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Five Things Every Boston Landlord Should Know About Fair Housing

Posted by Marco Sandonato | Oct 14, 2019 | 0 Comments

If you are a landlord in the greater Boston, Massachusetts area, you have probably heard of or are familiar with the Fair Housing Act (FHA). You may think it's enough to understand the basics of FHA, but to protect yourself and your property, and to ensure that you do not make any accidental missteps that result in being sued for violating FHA laws, there are five things you need to know first and foremost about FHA.

Five Things to Consider Regarding FHA

Protected Classes

Nationally, there are seven protected classes under FHA:

  • sex
  • religion
  • race
  • national origin
  • color
  • disability, and
  • familial status.

Massachusetts laws also include as protected classes:

  • sexual orientation
  • gender identity
  • source of income
  • military status, and
  • genetic information.

Familiarize yourself with these protected classes. Most may seem straightforward, but a class like “genetic information” means you cannot discriminate or harass a renter if they disclose to you that they have a genetic disorder, like sickle cell anemia.

Screen All Prospective Tenants the Same

Screening potential tenants or running a background check on potential renters is one of the best things you can do to ensure you will have a successful rental agreement with a tenant. But you must treat all applicants the same:

  • do not run background checks on some but not on others;
  • do not ask whether the applicant is married or has children (instead, just ask how many occupants there will be living in the residence); and
  • do not ask whether the applicant has a service dog (which would be construed to mean you're asking if they have a disability).

On another note, if you advertise your property and it was built before 1978 and you know or suspect there could be lead paint inside, you cannot deny a family with young children or a pregnant woman from moving into the property just because you do not want to spend the money to remediate the lead paint. This would be considered discrimination.

Reasonably Accommodate People with Disabilities

You cannot ask prospective tenants if they have a mental or physical disability, but once they move in, you will be expected to make reasonable modifications to your property to accommodate them if their disability limits a major life activity. This could be installing grab bars in the shower or a wheelchair ramp.

Also, consider that “chronic alcoholism” is considered to be a disability. If you notice that your tenant's recycling bin is constantly filled with empty vodka bottles, you cannot evict the tenant because you are worried he or she will damage your property when drunk.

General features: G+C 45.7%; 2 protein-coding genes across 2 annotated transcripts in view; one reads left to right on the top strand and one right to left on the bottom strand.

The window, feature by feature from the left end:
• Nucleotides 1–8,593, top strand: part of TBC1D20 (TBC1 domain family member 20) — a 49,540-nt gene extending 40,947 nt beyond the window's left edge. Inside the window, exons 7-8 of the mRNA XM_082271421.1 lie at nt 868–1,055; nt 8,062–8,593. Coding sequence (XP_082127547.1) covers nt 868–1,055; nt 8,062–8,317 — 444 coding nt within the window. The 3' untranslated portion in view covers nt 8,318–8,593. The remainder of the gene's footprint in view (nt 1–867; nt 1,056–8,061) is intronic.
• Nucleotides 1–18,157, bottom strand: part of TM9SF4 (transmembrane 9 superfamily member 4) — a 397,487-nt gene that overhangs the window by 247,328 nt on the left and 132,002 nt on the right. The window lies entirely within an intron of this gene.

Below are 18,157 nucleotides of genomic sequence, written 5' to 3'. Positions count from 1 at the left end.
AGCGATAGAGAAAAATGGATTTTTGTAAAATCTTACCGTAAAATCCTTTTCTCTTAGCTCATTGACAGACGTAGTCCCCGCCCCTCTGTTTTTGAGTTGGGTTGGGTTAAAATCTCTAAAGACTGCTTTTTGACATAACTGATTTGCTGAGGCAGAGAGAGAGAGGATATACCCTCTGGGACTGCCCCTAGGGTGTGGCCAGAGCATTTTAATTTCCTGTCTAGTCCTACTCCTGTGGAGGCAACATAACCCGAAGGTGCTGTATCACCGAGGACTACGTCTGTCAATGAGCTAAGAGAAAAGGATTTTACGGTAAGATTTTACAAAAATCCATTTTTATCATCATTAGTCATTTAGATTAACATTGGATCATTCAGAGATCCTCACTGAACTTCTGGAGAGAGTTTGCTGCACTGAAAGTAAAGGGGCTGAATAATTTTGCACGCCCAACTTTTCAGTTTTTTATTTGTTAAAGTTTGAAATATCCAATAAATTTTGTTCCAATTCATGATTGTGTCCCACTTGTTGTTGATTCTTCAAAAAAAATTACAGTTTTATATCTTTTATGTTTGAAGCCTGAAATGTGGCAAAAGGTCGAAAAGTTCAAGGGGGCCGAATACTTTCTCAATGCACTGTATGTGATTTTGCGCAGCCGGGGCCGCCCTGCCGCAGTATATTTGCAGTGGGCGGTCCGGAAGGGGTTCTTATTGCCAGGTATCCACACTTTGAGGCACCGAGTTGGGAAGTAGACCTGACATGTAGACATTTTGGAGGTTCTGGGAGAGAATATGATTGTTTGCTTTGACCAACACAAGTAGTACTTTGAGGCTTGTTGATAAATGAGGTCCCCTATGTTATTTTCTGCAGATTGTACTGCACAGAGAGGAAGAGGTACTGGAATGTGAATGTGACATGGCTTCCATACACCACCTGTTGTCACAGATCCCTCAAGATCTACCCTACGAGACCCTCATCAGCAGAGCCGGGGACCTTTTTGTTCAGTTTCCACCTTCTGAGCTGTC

Properly Advertise Your Rental Property

Advertising your rental property has to be fair for all applicants. You cannot show favoritism of race, religion, or sex (just to name a few). It may be tricky, but you cannot write things in your advertisement like, “Perfect for a single person,” or “House is located in a predominantly mature neighborhood” because that would be discriminating against married couples or someone with children. Keep your ad simple by listing facts about the property such as, “One bedroom, one bath,” which will indicate it would probably be too small for a family of four.

Keep Detailed Records on the Lease and Interactions with Tenants

Always keep good, clean records of your lease with the tenant and document your interactions with the tenant in unbiased, nonjudgmental language. If you decide to terminate the lease or even evict a tenant, you want to make sure the tenant does not make a claim that you violated an FHA law or that you are not renewing the lease because the tenant is of a protected class of people. Your records will go a long way to show that you are following the letter of the law and not discriminating.

Sandonato Law, Experts with FHA Laws

If you have any questions or concerns about the Fair Housing Act laws, Sandonato Law can provide sound, trusted advice. Initial consultations are free, so either call 617-481-2742 or fill out our contact form right away.

About the Author

Marco Sandonato

Marco Sandonato a native of Massachusetts, focuses his practice on all aspects of Massachusetts landlord tenant law, business law, and real estate law.   Marco was admitted to the practice of law in Massachusetts in 2008. Marco received his Juris Doctor from New England School of Law while simul...

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